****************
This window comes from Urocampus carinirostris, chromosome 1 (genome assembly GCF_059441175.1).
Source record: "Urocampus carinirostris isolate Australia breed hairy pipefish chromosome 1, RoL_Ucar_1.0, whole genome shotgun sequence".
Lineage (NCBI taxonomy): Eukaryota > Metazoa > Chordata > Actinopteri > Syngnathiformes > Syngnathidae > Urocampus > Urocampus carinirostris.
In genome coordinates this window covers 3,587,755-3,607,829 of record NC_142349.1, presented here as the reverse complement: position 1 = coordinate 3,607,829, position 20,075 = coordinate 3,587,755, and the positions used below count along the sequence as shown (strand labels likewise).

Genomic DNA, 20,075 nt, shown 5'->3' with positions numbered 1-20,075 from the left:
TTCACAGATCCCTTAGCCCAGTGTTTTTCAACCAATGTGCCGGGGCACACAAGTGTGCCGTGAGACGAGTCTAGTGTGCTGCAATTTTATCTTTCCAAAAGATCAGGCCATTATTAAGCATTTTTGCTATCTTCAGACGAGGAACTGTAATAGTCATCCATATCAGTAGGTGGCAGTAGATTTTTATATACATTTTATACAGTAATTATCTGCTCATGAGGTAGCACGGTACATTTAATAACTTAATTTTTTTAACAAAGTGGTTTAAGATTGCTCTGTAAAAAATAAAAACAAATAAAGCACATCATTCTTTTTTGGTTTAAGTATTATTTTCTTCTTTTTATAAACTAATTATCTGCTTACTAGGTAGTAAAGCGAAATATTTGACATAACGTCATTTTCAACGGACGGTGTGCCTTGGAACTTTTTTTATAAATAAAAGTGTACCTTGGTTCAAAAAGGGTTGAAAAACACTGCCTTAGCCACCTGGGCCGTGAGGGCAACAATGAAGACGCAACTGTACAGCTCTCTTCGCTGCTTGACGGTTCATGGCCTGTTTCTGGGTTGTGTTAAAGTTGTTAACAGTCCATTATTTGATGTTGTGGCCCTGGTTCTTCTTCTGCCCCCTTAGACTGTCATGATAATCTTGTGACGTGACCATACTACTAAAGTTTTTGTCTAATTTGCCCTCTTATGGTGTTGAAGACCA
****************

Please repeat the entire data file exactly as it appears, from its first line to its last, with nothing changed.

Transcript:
This window comes from Urocampus carinirostris, chromosome 1 (genome assembly GCF_059441175.1).
Source record: "Urocampus carinirostris isolate Australia breed hairy pipefish chromosome 1, RoL_Ucar_1.0, whole genome shotgun sequence".
Lineage (NCBI taxonomy): Eukaryota > Metazoa > Chordata > Actinopteri > Syngnathiformes > Syngnathidae > Urocampus > Urocampus carinirostris.
In genome coordinates this window covers 3,587,755-3,607,829 of record NC_142349.1, presented here as the reverse complement: position 1 = coordinate 3,607,829, position 20,075 = coordinate 3,587,755, and the positions used below count along the sequence as shown (strand labels likewise).

Genomic DNA, 20,075 nt, shown 5'->3' with positions numbered 1-20,075 from the left:
TTCACAGATCCCTTAGCCCAGTGTTTTTCAACCAATGTGCCGGGGCACACAAGTGTGCCGTGAGACGAGTCTAGTGTGCTGCAATTTTATCTTTCCAAAAGATCAGGCCATTATTAAGCATTTTTGCTATCTTCAGACGAGGAACTGTAATAGTCATCCATATCAGTAGGTGGCAGTAGATTTTTATATACATTTTATACAGTAATTATCTGCTCATGAGGTAGCACGGTACATTTAATAACTTAATTTTTTTAACAAAGTGGTTTAAGATTGCTCTGTAAAAAATAAAAACAAATAAAGCACATCATTCTTTTTTGGTTTAAGTATTATTTTCTTCTTTTTATAAACTAATTATCTGCTTACTAGGTAGTAAAGCGAAATATTTGACATAACGTCATTTTCAACGGACGGTGTGCCTTGGAACTTTTTTTATAAATAAAAGTGTACCTTGGTTCAAAAAGGGTTGAAAAACACTGCCTTAGCCACCTGGGCCGTGAGGGCAACAATGAAGACGCAACTGTACAGCTCTCTTCGCTGCTTGACGGTTCATGGCCTGTTTCTGGGTTGTGTTAAAGTTGTTAACAGTCCATTATTTGATGTTGTGGCCCTGGTTCTTCTTCTGCCCCCTTAGACTGTCATGATAATCTTGTGACGTGACCATACTACTAAAGTTTTTGTCTAATTTGCCCTCTTATGGTGTTGAAGACCA